I feel bad for my children.
Like every parent, I always wanted to give them the best possible life: one that’s easy, free of difficulties, and full of opportunities.
That didn’t happen. Instead, In their short lives, they’ve already been witnesses to monumental global events: the COVID-19 pandemic halting life as we knew it, the unsettling war in Ukraine, and the recent heartbreaking massacre in Israel
It’s clear now that my dream of a difficulties-free life for them was just that – a dream. In a world where challenges are constant until Moshiach comes, I realize that my role as a parent must evolve. I need to help them prepare.
But how do I prepare my children to navigate a world fraught with obstacles? What knowledge and traits do they need to face these challenges head-on and emerge stronger?
In my quest for answers, I turned to our holy texts, seeking wisdom in the Torah. And there, in this week’s Torah portion, I found a story that resonated deeply with our current struggles.
It’s a short story, only one verse long, but it contains a powerful lesson.
The story takes place in the city of Gerar (fun fact: ancient Gerar was located near present-day Gaza!), where Yitzchak, our forefather, endured threats and the abduction of his wife. After saving his wife, he looked to rebuild his life.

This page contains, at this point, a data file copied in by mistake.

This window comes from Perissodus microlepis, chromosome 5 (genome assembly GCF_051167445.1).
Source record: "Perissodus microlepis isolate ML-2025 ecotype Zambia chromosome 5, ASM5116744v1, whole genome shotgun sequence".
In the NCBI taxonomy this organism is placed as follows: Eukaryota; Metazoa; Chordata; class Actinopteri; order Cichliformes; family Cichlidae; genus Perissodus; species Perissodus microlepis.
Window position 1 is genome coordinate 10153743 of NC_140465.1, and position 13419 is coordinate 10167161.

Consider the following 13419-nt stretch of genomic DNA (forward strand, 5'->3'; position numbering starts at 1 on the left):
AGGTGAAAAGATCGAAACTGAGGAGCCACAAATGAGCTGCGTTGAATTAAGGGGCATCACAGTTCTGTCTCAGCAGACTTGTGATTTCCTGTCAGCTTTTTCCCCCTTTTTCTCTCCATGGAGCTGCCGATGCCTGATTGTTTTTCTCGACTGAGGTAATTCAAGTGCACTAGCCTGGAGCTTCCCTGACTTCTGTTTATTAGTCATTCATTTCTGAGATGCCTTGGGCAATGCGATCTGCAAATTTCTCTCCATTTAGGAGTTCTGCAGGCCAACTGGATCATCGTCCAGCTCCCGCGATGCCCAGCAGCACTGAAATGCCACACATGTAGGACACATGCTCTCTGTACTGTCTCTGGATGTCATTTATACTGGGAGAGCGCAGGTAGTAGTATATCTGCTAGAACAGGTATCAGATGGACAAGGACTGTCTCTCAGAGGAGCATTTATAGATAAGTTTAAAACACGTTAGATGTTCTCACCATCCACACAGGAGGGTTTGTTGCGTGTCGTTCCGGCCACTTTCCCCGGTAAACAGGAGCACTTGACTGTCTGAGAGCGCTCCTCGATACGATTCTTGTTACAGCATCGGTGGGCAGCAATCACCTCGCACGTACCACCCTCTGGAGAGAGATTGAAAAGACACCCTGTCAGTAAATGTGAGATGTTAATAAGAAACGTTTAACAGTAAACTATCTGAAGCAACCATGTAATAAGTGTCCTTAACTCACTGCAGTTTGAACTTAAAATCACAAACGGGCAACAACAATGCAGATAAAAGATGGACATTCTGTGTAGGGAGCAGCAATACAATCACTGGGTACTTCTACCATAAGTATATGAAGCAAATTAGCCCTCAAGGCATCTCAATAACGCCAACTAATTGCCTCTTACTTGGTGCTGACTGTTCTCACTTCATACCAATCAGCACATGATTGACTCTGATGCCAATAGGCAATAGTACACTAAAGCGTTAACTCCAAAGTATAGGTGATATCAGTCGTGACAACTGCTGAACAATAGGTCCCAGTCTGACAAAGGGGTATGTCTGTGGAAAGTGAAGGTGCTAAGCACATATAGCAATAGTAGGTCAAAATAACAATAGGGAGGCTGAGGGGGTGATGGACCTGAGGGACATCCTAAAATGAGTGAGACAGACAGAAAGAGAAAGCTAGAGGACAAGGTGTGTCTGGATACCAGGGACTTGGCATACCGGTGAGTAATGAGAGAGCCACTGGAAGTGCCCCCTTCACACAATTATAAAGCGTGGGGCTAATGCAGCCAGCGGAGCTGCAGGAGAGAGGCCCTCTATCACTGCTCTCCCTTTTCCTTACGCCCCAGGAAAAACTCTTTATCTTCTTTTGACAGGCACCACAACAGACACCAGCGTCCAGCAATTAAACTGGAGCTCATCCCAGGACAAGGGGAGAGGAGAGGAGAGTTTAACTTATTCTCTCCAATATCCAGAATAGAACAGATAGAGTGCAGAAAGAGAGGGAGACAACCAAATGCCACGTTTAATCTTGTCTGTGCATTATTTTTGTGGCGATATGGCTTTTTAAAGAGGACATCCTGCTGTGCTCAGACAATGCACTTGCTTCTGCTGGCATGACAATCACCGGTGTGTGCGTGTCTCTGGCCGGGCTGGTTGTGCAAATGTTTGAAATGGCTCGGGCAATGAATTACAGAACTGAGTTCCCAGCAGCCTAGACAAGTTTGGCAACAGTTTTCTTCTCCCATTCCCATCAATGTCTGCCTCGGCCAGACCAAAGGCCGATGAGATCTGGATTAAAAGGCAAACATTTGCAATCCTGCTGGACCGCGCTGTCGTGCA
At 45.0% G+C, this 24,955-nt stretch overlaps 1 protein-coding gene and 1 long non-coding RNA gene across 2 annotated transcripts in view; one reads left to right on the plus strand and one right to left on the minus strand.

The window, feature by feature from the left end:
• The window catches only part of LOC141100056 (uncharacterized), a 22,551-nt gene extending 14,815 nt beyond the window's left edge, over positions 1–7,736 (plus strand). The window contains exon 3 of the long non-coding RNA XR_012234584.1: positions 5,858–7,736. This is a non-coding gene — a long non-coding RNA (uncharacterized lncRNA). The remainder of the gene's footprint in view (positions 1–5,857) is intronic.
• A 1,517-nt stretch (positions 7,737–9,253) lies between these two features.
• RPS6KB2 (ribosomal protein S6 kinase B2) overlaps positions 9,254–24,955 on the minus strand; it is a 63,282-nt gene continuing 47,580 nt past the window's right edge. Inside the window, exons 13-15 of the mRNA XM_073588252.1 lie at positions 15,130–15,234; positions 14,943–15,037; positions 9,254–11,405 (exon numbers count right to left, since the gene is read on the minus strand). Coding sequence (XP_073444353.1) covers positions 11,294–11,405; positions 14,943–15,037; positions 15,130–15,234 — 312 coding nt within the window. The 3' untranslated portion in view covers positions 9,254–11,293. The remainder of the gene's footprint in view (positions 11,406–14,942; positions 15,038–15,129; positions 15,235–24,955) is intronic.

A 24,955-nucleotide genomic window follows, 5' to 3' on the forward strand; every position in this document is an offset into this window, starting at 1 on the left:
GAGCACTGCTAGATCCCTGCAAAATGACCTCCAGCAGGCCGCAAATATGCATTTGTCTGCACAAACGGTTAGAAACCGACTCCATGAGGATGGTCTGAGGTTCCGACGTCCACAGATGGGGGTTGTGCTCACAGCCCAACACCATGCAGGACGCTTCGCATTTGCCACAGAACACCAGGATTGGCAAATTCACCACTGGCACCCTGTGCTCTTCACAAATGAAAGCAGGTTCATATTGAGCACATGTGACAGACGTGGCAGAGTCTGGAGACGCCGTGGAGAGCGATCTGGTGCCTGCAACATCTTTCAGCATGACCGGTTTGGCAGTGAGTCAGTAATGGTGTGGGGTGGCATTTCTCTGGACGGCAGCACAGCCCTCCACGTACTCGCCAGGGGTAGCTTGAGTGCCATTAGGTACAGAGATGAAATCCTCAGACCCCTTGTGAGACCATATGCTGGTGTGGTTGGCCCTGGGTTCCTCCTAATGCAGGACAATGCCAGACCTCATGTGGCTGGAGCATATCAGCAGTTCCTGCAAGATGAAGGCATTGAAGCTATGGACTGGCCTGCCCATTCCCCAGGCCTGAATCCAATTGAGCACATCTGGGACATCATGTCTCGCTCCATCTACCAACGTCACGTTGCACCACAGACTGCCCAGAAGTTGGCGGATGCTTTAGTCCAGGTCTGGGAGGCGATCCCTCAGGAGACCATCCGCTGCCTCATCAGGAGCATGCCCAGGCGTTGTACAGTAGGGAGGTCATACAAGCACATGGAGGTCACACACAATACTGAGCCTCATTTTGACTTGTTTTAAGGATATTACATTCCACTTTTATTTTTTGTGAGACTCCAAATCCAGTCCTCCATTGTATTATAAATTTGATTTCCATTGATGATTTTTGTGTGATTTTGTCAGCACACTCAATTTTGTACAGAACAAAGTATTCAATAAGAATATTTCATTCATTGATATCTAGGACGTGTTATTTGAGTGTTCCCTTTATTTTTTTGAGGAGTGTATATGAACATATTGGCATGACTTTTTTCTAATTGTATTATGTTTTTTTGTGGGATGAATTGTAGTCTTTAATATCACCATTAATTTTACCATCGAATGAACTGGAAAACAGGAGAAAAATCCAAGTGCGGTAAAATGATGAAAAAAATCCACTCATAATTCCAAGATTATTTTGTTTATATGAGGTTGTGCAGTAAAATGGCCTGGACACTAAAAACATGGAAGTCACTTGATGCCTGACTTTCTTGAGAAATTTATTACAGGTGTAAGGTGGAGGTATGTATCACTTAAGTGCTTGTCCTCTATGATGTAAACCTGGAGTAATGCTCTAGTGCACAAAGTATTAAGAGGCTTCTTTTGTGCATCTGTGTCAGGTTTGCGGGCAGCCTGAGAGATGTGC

Here, our story begins.
“Isaac sowed in that land, and he found in that year a hundredfold, and the L-rd blessed him.”
Just like today, Yitzchok was facing enormous challenges. Not only does he need courage to overcome his terrifying experience, but his property is not in a good shape. As Rashi points out, the verse uses the words “that” land and “that” year to tell us that it wasn’t just any land or any year; it was a piece of infertile land during a year of famine.
And his success was phenomenal, too. It was a “hundredfold!” (Don’t confuse this with a 100% growth. A hundredfold indicates a return of 100 for every unit invested – a 10,000% growth!)
Such an impressive success despite his challenges; sounds good to me! Where do I sign up?
Our sages explain that this success was not immediate. First, Yitzchok measured his crop. He needed to count to fulfill the Mitzvah of Maaser (giving a percentage of his crop to a Cohen, Levi, and poor people). The first count was nothing out of the ordinary. But then, because he fulfilled the Mitzvah of Maaser, G-d blessed him with an exponential growth of 10,000%.
If I put the entire story together, this is what I get.
First, Yitzchok worked hard. He then saw some success, but instead of saving his meager crop to provide for his family, he was willing to share a part of it, and was then rewarded in ways he never was blessed before.
So here is what I am going to tell my children (and honestly, to myself, too!):
1. Work hard. Give it all you’ve got.
2. Don’t let yourself be a victim of your circumstances. You can always rise higher.
3. When you succeed, remember it’s all from G-d. Be thankful for His gifts.
4. Give Maaser and share your blessings.
5. And then you will see even more blessings in your life.
Reading this list, I see how following Yitzchok’s ways will provide them with a deep and meaningful path that will be enriching and satisfying for many years to come.